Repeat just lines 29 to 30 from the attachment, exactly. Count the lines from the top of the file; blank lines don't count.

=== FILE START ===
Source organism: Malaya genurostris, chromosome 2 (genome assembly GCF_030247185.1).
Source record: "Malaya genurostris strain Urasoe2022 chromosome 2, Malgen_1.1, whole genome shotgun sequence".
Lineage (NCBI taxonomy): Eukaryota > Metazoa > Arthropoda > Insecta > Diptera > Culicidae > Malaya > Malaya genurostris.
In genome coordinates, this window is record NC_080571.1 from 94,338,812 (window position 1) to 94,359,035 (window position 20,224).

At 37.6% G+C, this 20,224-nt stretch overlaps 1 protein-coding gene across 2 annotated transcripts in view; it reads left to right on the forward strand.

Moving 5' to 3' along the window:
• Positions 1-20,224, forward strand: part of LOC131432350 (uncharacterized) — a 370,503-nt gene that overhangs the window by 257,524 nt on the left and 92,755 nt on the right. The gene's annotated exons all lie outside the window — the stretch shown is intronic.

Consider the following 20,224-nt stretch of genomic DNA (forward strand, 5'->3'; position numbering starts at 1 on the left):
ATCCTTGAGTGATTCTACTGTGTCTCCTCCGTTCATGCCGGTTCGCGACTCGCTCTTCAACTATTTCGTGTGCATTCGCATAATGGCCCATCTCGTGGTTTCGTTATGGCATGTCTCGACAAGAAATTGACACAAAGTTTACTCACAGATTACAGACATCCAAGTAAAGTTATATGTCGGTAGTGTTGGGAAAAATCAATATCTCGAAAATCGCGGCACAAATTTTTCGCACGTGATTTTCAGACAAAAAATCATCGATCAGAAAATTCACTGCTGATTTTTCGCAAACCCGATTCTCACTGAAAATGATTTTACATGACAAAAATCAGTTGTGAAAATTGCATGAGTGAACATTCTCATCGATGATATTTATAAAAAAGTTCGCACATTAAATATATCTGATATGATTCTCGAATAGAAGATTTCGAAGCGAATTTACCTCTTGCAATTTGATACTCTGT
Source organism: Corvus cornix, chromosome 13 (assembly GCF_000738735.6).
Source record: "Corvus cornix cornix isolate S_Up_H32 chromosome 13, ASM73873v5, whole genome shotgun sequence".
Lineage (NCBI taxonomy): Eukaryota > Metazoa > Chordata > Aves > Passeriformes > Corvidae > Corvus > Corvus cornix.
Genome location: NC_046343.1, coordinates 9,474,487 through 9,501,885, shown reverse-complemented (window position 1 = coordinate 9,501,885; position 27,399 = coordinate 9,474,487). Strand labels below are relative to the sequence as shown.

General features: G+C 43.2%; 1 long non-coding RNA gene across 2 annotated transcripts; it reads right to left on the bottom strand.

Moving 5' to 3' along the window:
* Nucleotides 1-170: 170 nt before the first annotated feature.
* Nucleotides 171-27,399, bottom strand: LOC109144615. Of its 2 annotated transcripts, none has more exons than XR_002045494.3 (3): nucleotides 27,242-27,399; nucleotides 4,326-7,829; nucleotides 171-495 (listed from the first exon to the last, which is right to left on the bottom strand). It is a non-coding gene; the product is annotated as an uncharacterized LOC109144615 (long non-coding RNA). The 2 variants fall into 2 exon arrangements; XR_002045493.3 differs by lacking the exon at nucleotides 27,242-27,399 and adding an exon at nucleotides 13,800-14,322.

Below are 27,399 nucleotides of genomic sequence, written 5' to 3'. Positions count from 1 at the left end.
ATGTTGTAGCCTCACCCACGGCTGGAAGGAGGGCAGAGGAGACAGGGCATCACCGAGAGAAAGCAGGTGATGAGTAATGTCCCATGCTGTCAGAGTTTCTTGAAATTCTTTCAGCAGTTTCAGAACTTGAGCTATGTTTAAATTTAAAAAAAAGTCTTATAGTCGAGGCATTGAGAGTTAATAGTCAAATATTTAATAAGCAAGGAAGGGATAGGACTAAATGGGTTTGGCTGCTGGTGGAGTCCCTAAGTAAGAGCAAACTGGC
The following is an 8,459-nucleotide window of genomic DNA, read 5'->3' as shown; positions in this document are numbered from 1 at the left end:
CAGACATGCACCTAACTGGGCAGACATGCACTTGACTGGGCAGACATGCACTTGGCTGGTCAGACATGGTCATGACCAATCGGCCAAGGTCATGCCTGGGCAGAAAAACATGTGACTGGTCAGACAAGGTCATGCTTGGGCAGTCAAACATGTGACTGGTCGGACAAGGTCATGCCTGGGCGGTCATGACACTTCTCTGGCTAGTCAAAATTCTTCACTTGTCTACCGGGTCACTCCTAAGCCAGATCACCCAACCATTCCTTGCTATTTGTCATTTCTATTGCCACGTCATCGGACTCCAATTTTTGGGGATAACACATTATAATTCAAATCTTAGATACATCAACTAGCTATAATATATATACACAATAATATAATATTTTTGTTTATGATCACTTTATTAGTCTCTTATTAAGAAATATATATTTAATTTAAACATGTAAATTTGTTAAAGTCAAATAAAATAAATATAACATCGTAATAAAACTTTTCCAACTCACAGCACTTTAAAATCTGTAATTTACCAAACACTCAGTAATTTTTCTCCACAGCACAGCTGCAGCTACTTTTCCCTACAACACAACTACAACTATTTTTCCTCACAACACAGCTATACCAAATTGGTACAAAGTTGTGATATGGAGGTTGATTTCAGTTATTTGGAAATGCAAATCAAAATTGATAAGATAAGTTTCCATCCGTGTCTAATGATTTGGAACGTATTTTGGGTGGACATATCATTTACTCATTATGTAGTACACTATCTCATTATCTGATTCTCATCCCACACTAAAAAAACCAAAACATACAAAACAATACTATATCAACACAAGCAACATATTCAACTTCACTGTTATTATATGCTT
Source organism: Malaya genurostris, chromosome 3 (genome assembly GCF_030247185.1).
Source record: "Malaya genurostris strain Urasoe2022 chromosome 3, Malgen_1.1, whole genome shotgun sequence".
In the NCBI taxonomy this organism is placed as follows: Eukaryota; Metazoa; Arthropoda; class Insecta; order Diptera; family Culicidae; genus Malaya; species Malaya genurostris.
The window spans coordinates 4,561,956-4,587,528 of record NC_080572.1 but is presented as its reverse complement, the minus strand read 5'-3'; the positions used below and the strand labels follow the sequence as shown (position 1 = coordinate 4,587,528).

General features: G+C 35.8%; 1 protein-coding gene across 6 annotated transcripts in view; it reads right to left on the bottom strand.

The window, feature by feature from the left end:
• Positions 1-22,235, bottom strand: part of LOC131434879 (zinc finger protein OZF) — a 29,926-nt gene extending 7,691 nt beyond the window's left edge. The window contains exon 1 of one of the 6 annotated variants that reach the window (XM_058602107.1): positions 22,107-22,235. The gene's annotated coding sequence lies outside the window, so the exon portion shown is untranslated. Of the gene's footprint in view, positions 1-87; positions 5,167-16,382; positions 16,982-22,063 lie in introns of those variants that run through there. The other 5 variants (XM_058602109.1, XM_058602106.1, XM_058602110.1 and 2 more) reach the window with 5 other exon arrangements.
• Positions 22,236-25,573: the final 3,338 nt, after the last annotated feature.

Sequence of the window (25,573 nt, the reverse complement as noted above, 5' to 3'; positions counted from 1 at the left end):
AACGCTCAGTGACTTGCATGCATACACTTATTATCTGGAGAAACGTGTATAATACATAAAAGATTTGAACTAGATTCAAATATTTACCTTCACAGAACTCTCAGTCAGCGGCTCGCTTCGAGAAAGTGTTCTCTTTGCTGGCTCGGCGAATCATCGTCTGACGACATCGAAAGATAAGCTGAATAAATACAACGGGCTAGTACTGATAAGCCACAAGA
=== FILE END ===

• Positions 22,236-25,573: the final 3,338 nt, after the last annotated feature.

Sequence of the window (25,573 nt, the reverse complement as noted above, 5' to 3'; positions counted from 1 at the left end):